Aberdeen City Council (ACC) had conducted a study of its housing stock and established that the multi-storey buildings (of which they have 59 in Aberdeen) were too expensive to heat. These buildings also had lower energy ratings, thus people living in them were subject to high energy bills. In 2002, as one of the results of the study, they set up the ‘not for profit’ company Aberdeen Heat and Power (AH&P) to manage the new solutions to these problems. The study had revealed up to 70% couldn’t afford to heat their homes properly, and technically were living in fuel poverty, so taking action was necessary.
Aberdeen Heat and Power (AH&P) decided Combined Heat and Power (CHP) and district energy schemeswere the most appealing and cost effective options towards a sustainable Aberdeen. Clarke Energy was asked to supply gas fuelled power plants for their prestigious projects in the Aberdeen community area. Aberdeen Heat and Power started with one engine at their Seaton plant in 2008 and due to the success they have worked on additional district heating schemes around the area. In partnership with Clarke Energy they have achieved the decrease of carbon emissions together with lower energy bills for the residents. The heat and hot water from the schemes is supplied to flats and other buildings in the nearby regions.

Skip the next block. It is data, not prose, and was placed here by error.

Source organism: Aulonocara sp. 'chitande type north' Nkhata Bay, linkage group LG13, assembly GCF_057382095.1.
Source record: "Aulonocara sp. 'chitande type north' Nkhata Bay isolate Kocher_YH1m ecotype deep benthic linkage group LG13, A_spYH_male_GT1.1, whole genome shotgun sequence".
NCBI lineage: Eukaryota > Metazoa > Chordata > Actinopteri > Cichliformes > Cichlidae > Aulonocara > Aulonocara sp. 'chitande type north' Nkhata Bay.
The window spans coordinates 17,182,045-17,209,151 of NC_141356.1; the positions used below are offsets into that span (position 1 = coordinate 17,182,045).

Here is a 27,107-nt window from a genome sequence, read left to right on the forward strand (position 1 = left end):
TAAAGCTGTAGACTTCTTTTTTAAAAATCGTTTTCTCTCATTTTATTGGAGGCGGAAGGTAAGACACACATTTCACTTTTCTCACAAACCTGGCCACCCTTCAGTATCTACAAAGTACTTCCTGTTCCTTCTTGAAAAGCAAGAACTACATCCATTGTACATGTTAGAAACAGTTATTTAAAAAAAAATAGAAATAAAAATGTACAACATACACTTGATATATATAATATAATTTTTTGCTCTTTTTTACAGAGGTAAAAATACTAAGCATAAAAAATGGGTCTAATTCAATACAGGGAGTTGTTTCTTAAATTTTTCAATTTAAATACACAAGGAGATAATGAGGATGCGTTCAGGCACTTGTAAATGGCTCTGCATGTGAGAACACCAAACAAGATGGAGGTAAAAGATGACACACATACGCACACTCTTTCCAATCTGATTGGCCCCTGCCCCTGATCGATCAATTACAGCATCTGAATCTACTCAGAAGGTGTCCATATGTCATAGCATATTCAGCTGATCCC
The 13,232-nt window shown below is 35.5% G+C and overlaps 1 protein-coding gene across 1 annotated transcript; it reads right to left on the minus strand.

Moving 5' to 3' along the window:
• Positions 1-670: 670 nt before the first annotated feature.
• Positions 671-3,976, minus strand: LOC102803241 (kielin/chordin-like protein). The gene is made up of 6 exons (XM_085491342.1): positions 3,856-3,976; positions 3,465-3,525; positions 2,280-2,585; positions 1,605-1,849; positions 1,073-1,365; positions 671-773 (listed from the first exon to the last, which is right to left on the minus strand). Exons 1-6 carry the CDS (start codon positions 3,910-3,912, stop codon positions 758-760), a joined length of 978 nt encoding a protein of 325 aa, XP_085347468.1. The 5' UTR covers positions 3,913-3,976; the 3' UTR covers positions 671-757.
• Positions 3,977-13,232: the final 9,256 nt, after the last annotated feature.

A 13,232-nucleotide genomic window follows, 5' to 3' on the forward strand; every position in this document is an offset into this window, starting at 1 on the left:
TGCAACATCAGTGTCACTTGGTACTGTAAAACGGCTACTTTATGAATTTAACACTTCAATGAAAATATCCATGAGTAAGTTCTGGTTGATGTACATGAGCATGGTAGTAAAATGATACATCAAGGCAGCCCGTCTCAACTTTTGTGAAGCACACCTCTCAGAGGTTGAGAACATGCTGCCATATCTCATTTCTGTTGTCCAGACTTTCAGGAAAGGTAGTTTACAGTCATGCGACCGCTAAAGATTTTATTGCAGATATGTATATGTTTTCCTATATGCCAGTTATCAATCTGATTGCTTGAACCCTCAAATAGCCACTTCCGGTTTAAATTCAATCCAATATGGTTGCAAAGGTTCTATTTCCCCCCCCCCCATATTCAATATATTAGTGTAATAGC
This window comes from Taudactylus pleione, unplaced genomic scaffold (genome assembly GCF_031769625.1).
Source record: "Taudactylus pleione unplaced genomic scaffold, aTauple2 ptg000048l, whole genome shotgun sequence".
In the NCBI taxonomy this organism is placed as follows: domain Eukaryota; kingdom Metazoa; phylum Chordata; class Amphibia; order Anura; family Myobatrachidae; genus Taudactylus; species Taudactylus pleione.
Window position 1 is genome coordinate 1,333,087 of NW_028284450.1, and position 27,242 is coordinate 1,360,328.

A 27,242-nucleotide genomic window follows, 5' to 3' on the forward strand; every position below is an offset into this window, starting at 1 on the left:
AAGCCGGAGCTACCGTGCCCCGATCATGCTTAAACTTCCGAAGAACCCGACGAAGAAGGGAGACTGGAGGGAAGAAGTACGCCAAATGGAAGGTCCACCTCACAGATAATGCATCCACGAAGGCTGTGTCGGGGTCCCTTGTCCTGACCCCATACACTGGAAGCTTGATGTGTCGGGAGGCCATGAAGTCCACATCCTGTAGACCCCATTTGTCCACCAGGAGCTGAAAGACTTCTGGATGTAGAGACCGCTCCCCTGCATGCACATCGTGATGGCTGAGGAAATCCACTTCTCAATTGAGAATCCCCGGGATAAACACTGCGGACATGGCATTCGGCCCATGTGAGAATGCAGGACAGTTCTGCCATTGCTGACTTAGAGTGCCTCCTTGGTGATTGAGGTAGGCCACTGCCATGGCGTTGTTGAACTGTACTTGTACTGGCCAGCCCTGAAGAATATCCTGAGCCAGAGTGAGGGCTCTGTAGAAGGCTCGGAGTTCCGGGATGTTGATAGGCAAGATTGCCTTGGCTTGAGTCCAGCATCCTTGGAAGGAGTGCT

Clarke Energy supplied the first engine for the Seaton District Heating scheme in 2008 and has additionally added a second one in 2011. Together both engines create 2.2MWe, enough to power 5.700 standard UK households. Aberdeen Heat and Power are now working on new energy centres for both Tillydrone and Cairncry areas.
Clarke Energy will supply both new centres with 1 GE’s Jenbacher 320 engine, each generating 1MWe, which is the equivalent of powering 2,600 standard UK homes.
It has been proven from the first project that the local residents are extremely satisfied with the implementation of the schemes and that heating bills have been reduced significantly.